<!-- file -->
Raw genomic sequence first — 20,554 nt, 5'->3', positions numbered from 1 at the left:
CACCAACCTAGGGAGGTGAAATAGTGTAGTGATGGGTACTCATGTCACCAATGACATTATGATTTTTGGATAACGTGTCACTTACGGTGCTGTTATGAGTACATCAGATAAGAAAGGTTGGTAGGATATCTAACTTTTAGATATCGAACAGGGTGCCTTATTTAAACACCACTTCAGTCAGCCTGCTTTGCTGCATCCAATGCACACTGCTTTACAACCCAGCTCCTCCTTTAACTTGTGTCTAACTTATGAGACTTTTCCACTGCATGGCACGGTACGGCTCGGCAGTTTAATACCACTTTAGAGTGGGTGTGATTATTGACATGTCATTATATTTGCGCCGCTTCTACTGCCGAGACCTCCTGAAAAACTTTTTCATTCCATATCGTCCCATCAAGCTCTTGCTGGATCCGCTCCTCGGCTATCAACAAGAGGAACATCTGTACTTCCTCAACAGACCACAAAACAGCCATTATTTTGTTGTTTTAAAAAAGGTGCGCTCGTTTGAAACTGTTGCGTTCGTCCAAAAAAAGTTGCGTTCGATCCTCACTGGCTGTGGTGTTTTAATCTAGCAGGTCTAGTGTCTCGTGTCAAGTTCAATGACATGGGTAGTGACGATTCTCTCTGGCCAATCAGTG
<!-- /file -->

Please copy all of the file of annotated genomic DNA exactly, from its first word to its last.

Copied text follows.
Raw genomic sequence first — 20,554 nt, 5'->3', positions numbered from 1 at the left:
CACCAACCTAGGGAGGTGAAATAGTGTAGTGATGGGTACTCATGTCACCAATGACATTATGATTTTTGGATAACGTGTCACTTACGGTGCTGTTATGAGTACATCAGATAAGAAAGGTTGGTAGGATATCTAACTTTTAGATATCGAACAGGGTGCCTTATTTAAACACCACTTCAGTCAGCCTGCTTTGCTGCATCCAATGCACACTGCTTTACAACCCAGCTCCTCCTTTAACTTGTGTCTAACTTATGAGACTTTTCCACTGCATGGCACGGTACGGCTCGGCAGTTTAATACCACTTTAGAGTGGGTGTGATTATTGACATGTCATTATATTTGCGCCGCTTCTACTGCCGAGACCTCCTGAAAAACTTTTTCATTCCATATCGTCCCATCAAGCTCTTGCTGGATCCGCTCCTCGGCTATCAACAAGAGGAACATCTGTACTTCCTCAACAGACCACAAAACAGCCATTATTTTGTTGTTTTAAAAAAGGTGCGCTCGTTTGAAACTGTTGCGTTCGTCCAAAAAAAGTTGCGTTCGATCCTCACTGGCTGTGGTGTTTTAATCTAGCAGGTCTAGTGTCTCGTGTCAAGTTCAATGACATGGGTAGTGACGATTCTCTCTGGCCAATCAGTG